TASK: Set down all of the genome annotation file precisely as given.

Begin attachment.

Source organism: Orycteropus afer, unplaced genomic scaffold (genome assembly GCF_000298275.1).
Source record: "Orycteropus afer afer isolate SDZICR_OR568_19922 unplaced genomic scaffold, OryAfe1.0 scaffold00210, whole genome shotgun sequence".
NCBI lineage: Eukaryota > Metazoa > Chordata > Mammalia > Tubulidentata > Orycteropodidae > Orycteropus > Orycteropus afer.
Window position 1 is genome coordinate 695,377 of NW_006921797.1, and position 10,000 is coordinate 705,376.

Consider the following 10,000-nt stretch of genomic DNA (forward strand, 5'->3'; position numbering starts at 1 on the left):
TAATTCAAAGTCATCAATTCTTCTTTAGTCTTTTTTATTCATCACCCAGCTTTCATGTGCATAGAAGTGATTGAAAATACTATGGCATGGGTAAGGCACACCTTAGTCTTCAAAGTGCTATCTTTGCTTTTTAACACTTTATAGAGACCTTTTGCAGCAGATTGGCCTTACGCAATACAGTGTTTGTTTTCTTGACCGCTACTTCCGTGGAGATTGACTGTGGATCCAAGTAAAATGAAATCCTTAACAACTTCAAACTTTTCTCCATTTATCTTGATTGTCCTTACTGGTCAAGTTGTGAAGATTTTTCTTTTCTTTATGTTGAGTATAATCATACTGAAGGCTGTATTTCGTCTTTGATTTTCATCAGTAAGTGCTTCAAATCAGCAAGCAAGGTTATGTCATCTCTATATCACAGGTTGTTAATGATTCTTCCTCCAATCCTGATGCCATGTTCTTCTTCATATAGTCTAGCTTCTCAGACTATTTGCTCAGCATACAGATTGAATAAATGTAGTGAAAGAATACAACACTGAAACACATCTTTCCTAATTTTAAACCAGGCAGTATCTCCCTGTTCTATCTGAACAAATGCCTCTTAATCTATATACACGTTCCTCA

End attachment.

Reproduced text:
Source organism: Orycteropus afer, unplaced genomic scaffold (genome assembly GCF_000298275.1).
Source record: "Orycteropus afer afer isolate SDZICR_OR568_19922 unplaced genomic scaffold, OryAfe1.0 scaffold00210, whole genome shotgun sequence".
NCBI lineage: Eukaryota > Metazoa > Chordata > Mammalia > Tubulidentata > Orycteropodidae > Orycteropus > Orycteropus afer.
Window position 1 is genome coordinate 695,377 of NW_006921797.1, and position 10,000 is coordinate 705,376.

Consider the following 10,000-nt stretch of genomic DNA (forward strand, 5'->3'; position numbering starts at 1 on the left):
TAATTCAAAGTCATCAATTCTTCTTTAGTCTTTTTTATTCATCACCCAGCTTTCATGTGCATAGAAGTGATTGAAAATACTATGGCATGGGTAAGGCACACCTTAGTCTTCAAAGTGCTATCTTTGCTTTTTAACACTTTATAGAGACCTTTTGCAGCAGATTGGCCTTACGCAATACAGTGTTTGTTTTCTTGACCGCTACTTCCGTGGAGATTGACTGTGGATCCAAGTAAAATGAAATCCTTAACAACTTCAAACTTTTCTCCATTTATCTTGATTGTCCTTACTGGTCAAGTTGTGAAGATTTTTCTTTTCTTTATGTTGAGTATAATCATACTGAAGGCTGTATTTCGTCTTTGATTTTCATCAGTAAGTGCTTCAAATCAGCAAGCAAGGTTATGTCATCTCTATATCACAGGTTGTTAATGATTCTTCCTCCAATCCTGATGCCATGTTCTTCTTCATATAGTCTAGCTTCTCAGACTATTTGCTCAGCATACAGATTGAATAAATGTAGTGAAAGAATACAACACTGAAACACATCTTTCCTAATTTTAAACCAGGCAGTATCTCCCTGTTCTATCTGAACAAATGCCTCTTAATCTATATACACGTTCCTCA